By the 1930s canned goods were so readily available that they were regularly showing up as ingredients in cookbooks. With the emphasis on Victory Gardens and canned goods requiring lots of blue/green ration points there was a whole lotta canning going on during WWII.
At the start of the War 64% of American women canned. In 1943, the peak civilian canning year in the U.S., 75% of American women canned. Of that 11% increase, 8% said they had never canned before the war. While that statistic seems small, it actually represents thousands of women who had to learn the art and science of canning.
The following delicious excerpt from an article in the April 22, 1943 Topeka Daily Capitol reports details from one so-called "Canning School."
The women who attended know well the importance of the food crisis which they as housewives must face for the duration. And they were there to learn - to learn food conservation, wartime recipes, how to prepare edibles with the least amount of waste, and the methods of canning whereby they might be sure jar after jar of vegetables and meats would not spoil before used.
Present was a crowd of approximately 1,100, including not only wives and mothers, but 4-H clubs, businesswomen, junior high school students, and members of Washburn [University] and high school home economics classes. One instructor brought with her a group of ninety-five young homemakers. The crowd was dotted throughout with men and boys.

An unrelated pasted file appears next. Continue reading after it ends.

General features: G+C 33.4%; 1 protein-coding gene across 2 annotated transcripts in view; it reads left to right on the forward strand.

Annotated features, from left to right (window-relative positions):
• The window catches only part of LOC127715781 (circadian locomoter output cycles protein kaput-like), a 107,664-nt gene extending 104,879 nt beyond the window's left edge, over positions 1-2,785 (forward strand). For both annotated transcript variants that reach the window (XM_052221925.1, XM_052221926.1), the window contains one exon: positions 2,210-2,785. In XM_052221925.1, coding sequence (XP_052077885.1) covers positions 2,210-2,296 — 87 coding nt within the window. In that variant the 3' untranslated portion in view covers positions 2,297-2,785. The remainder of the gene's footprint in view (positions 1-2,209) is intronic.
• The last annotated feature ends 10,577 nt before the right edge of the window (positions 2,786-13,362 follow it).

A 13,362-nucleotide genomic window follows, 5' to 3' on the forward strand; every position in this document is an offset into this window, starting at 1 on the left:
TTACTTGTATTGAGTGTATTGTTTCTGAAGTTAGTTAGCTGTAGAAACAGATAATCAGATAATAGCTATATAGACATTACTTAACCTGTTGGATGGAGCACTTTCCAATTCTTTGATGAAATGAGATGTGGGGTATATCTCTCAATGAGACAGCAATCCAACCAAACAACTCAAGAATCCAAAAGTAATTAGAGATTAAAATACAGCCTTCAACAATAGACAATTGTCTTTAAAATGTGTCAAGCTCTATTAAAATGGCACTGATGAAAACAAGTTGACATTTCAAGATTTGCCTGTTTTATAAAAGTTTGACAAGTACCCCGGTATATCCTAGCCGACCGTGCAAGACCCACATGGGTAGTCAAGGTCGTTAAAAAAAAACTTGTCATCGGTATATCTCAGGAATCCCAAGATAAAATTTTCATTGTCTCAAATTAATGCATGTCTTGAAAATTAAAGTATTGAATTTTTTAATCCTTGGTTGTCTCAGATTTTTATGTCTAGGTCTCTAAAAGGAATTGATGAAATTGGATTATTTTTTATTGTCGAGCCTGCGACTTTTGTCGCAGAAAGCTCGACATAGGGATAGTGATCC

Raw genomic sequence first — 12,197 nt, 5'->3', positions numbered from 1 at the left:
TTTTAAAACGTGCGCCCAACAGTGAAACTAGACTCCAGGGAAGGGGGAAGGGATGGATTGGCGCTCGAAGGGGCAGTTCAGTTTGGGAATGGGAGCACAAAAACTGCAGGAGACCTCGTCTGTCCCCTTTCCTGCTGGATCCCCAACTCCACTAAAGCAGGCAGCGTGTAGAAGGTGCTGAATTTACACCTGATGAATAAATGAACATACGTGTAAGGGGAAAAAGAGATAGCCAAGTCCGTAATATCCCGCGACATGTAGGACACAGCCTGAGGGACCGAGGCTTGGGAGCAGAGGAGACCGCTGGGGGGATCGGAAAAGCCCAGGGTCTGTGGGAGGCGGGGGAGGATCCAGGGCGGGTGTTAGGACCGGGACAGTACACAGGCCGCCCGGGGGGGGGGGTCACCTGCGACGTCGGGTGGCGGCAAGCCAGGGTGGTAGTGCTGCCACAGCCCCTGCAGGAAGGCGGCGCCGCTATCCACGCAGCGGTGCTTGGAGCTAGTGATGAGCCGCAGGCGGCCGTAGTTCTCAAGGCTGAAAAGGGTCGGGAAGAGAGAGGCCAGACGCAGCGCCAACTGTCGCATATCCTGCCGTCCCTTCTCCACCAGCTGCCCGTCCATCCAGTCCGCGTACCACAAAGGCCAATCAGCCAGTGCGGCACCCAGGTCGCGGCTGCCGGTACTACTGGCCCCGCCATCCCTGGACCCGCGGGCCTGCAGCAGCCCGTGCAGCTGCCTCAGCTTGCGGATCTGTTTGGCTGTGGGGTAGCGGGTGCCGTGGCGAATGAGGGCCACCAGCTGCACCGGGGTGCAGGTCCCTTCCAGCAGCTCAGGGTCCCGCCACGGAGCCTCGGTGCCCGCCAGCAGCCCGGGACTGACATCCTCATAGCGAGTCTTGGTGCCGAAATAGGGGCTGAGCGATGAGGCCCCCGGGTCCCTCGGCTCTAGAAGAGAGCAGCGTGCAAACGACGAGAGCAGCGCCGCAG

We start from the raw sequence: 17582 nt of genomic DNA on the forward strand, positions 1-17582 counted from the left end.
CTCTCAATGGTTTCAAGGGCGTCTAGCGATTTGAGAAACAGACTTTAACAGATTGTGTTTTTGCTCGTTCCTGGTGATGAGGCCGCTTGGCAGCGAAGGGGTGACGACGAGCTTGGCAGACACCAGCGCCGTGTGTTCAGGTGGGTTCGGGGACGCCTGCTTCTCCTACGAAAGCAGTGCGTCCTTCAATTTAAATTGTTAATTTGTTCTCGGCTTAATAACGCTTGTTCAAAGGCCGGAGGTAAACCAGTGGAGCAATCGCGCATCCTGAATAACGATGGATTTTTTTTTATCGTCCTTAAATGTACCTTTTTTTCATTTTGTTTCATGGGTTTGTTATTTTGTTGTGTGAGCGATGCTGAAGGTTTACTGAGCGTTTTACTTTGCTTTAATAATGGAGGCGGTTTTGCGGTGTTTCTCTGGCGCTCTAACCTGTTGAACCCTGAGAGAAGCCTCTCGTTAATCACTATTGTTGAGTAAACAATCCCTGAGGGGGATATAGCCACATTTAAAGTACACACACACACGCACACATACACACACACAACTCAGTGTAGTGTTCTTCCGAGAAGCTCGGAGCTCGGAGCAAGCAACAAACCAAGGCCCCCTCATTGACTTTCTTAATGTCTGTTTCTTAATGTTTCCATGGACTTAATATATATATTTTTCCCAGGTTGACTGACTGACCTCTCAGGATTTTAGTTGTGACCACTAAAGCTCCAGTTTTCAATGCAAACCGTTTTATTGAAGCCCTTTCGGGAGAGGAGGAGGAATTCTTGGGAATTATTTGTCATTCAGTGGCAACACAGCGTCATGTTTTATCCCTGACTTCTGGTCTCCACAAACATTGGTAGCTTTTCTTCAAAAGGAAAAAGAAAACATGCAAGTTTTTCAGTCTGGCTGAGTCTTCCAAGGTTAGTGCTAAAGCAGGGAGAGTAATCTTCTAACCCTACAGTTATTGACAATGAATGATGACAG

I love this article for so many reasons. I love how its emphasis on housewives and matrons marginalizes working women. After all, the canning schools mentioned in the article were being held during the work week. The truth is is that many women could not afford either the time or money to can up their own produce. New canning supplies were hard to come by during the War and community canning centers were underutilized.
I also love the somewhat salacious writing: "Women leaned forward in their chairs to hear the tips and instructions of auburn-haired Miss Zella Hale Weyent told them over a public address system." And the serious tone of the conversation on Victory Gardening and NOT spring hats! Intrigue! It almost sounds like a dime-store mystery novel...
"Well, shucks," mumbled the town's one and only police officer, Lieutenant Jones. "Miss Zella," he confided in his raspy drawl, "We need your help. The town pharmacist, Mr. King, has just been found belly up at the soda fountain. It looks like foul play and you're the best detective this town has, for better or for worse. Can you help us?"
Miss Zella paused for a moment, thinking about the peaches she planned to preserve that afternoon. The peaches would have to wait, even if it meant the preserves would be less than perfect. Some things are less than perfect, the auburn-haired Miss Zella told herself - including murder. And with that thought she placed her spring hat on her head with a defined precision and headed towards Sweet Sips, the town soda fountain on Main Street...
Sorry about that, I got carried away.